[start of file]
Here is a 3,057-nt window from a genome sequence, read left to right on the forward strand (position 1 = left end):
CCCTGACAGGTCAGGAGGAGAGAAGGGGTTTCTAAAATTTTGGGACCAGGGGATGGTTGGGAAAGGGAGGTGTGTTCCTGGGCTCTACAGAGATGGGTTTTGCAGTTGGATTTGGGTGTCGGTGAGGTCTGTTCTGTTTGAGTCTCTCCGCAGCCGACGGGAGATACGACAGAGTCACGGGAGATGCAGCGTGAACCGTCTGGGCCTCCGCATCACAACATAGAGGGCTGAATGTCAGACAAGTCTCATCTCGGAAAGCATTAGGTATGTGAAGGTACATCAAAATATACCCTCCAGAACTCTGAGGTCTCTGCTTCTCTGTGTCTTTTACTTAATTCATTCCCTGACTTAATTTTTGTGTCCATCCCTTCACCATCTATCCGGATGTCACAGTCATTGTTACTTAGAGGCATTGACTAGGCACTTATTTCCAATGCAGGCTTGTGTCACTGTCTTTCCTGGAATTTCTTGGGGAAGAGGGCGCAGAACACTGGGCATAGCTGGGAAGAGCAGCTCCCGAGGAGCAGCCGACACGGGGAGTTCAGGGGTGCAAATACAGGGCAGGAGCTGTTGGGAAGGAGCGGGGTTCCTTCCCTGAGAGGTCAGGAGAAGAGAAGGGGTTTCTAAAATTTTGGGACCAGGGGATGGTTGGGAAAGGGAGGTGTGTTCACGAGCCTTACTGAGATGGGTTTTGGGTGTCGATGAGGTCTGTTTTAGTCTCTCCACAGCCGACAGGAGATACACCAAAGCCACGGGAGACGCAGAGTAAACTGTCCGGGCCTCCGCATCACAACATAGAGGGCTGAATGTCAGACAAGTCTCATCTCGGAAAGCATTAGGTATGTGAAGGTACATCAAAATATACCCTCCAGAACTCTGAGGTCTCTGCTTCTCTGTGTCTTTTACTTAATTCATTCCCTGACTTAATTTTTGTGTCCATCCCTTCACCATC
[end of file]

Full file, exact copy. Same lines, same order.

Here is a 3,057-nt window from a genome sequence, read left to right on the forward strand (position 1 = left end):
CCCTGACAGGTCAGGAGGAGAGAAGGGGTTTCTAAAATTTTGGGACCAGGGGATGGTTGGGAAAGGGAGGTGTGTTCCTGGGCTCTACAGAGATGGGTTTTGCAGTTGGATTTGGGTGTCGGTGAGGTCTGTTCTGTTTGAGTCTCTCCGCAGCCGACGGGAGATACGACAGAGTCACGGGAGATGCAGCGTGAACCGTCTGGGCCTCCGCATCACAACATAGAGGGCTGAATGTCAGACAAGTCTCATCTCGGAAAGCATTAGGTATGTGAAGGTACATCAAAATATACCCTCCAGAACTCTGAGGTCTCTGCTTCTCTGTGTCTTTTACTTAATTCATTCCCTGACTTAATTTTTGTGTCCATCCCTTCACCATCTATCCGGATGTCACAGTCATTGTTACTTAGAGGCATTGACTAGGCACTTATTTCCAATGCAGGCTTGTGTCACTGTCTTTCCTGGAATTTCTTGGGGAAGAGGGCGCAGAACACTGGGCATAGCTGGGAAGAGCAGCTCCCGAGGAGCAGCCGACACGGGGAGTTCAGGGGTGCAAATACAGGGCAGGAGCTGTTGGGAAGGAGCGGGGTTCCTTCCCTGAGAGGTCAGGAGAAGAGAAGGGGTTTCTAAAATTTTGGGACCAGGGGATGGTTGGGAAAGGGAGGTGTGTTCACGAGCCTTACTGAGATGGGTTTTGGGTGTCGATGAGGTCTGTTTTAGTCTCTCCACAGCCGACAGGAGATACACCAAAGCCACGGGAGACGCAGAGTAAACTGTCCGGGCCTCCGCATCACAACATAGAGGGCTGAATGTCAGACAAGTCTCATCTCGGAAAGCATTAGGTATGTGAAGGTACATCAAAATATACCCTCCAGAACTCTGAGGTCTCTGCTTCTCTGTGTCTTTTACTTAATTCATTCCCTGACTTAATTTTTGTGTCCATCCCTTCACCATC